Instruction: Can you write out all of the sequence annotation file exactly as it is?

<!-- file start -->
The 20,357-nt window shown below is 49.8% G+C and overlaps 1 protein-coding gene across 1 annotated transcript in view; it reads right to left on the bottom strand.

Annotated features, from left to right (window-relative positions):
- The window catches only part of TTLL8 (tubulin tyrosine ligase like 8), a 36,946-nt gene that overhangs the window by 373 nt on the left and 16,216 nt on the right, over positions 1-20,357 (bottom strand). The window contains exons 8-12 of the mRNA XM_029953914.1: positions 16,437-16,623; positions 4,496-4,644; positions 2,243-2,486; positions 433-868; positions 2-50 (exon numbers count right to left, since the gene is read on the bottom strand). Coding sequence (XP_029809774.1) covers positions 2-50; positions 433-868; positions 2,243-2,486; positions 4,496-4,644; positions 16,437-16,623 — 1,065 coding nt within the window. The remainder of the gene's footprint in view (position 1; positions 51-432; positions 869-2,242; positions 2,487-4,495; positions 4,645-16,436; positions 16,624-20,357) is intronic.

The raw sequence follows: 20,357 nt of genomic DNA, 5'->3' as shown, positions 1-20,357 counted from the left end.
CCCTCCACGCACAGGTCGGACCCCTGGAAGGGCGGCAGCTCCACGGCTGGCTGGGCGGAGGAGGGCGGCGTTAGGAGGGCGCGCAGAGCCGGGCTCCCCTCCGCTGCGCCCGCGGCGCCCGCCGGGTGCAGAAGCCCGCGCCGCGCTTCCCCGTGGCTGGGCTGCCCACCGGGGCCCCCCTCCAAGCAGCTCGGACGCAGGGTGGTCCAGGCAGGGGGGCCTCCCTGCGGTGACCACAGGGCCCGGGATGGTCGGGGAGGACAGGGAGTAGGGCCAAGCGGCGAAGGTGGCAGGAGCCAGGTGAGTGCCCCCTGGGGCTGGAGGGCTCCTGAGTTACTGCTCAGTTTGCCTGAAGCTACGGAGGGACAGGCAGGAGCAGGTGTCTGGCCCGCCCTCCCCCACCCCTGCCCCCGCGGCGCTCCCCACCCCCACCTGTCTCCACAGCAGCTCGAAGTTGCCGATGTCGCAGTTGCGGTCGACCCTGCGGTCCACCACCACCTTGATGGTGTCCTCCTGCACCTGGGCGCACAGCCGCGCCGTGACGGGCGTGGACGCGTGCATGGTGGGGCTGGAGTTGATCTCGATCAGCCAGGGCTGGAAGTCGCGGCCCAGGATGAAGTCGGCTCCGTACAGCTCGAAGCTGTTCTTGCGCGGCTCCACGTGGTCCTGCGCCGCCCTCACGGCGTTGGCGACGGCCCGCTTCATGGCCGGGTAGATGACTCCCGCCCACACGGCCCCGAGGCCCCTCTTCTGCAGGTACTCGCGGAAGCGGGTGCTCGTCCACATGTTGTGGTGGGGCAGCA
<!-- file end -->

The 20,357-nt window shown below is 49.8% G+C and overlaps 1 protein-coding gene across 1 annotated transcript in view; it reads right to left on the bottom strand.

Annotated features, from left to right (window-relative positions):
- The window catches only part of TTLL8 (tubulin tyrosine ligase like 8), a 36,946-nt gene that overhangs the window by 373 nt on the left and 16,216 nt on the right, over positions 1-20,357 (bottom strand). The window contains exons 8-12 of the mRNA XM_029953914.1: positions 16,437-16,623; positions 4,496-4,644; positions 2,243-2,486; positions 433-868; positions 2-50 (exon numbers count right to left, since the gene is read on the bottom strand). Coding sequence (XP_029809774.1) covers positions 2-50; positions 433-868; positions 2,243-2,486; positions 4,496-4,644; positions 16,437-16,623 — 1,065 coding nt within the window. The remainder of the gene's footprint in view (position 1; positions 51-432; positions 869-2,242; positions 2,487-4,495; positions 4,645-16,436; positions 16,624-20,357) is intronic.

The raw sequence follows: 20,357 nt of genomic DNA, 5'->3' as shown, positions 1-20,357 counted from the left end.
CCCTCCACGCACAGGTCGGACCCCTGGAAGGGCGGCAGCTCCACGGCTGGCTGGGCGGAGGAGGGCGGCGTTAGGAGGGCGCGCAGAGCCGGGCTCCCCTCCGCTGCGCCCGCGGCGCCCGCCGGGTGCAGAAGCCCGCGCCGCGCTTCCCCGTGGCTGGGCTGCCCACCGGGGCCCCCCTCCAAGCAGCTCGGACGCAGGGTGGTCCAGGCAGGGGGGCCTCCCTGCGGTGACCACAGGGCCCGGGATGGTCGGGGAGGACAGGGAGTAGGGCCAAGCGGCGAAGGTGGCAGGAGCCAGGTGAGTGCCCCCTGGGGCTGGAGGGCTCCTGAGTTACTGCTCAGTTTGCCTGAAGCTACGGAGGGACAGGCAGGAGCAGGTGTCTGGCCCGCCCTCCCCCACCCCTGCCCCCGCGGCGCTCCCCACCCCCACCTGTCTCCACAGCAGCTCGAAGTTGCCGATGTCGCAGTTGCGGTCGACCCTGCGGTCCACCACCACCTTGATGGTGTCCTCCTGCACCTGGGCGCACAGCCGCGCCGTGACGGGCGTGGACGCGTGCATGGTGGGGCTGGAGTTGATCTCGATCAGCCAGGGCTGGAAGTCGCGGCCCAGGATGAAGTCGGCTCCGTACAGCTCGAAGCTGTTCTTGCGCGGCTCCACGTGGTCCTGCGCCGCCCTCACGGCGTTGGCGACGGCCCGCTTCATGGCCGGGTAGATGACTCCCGCCCACACGGCCCCGAGGCCCCTCTTCTGCAGGTACTCGCGGAAGCGGGTGCTCGTCCACATGTTGTGGTGGGGCAGCA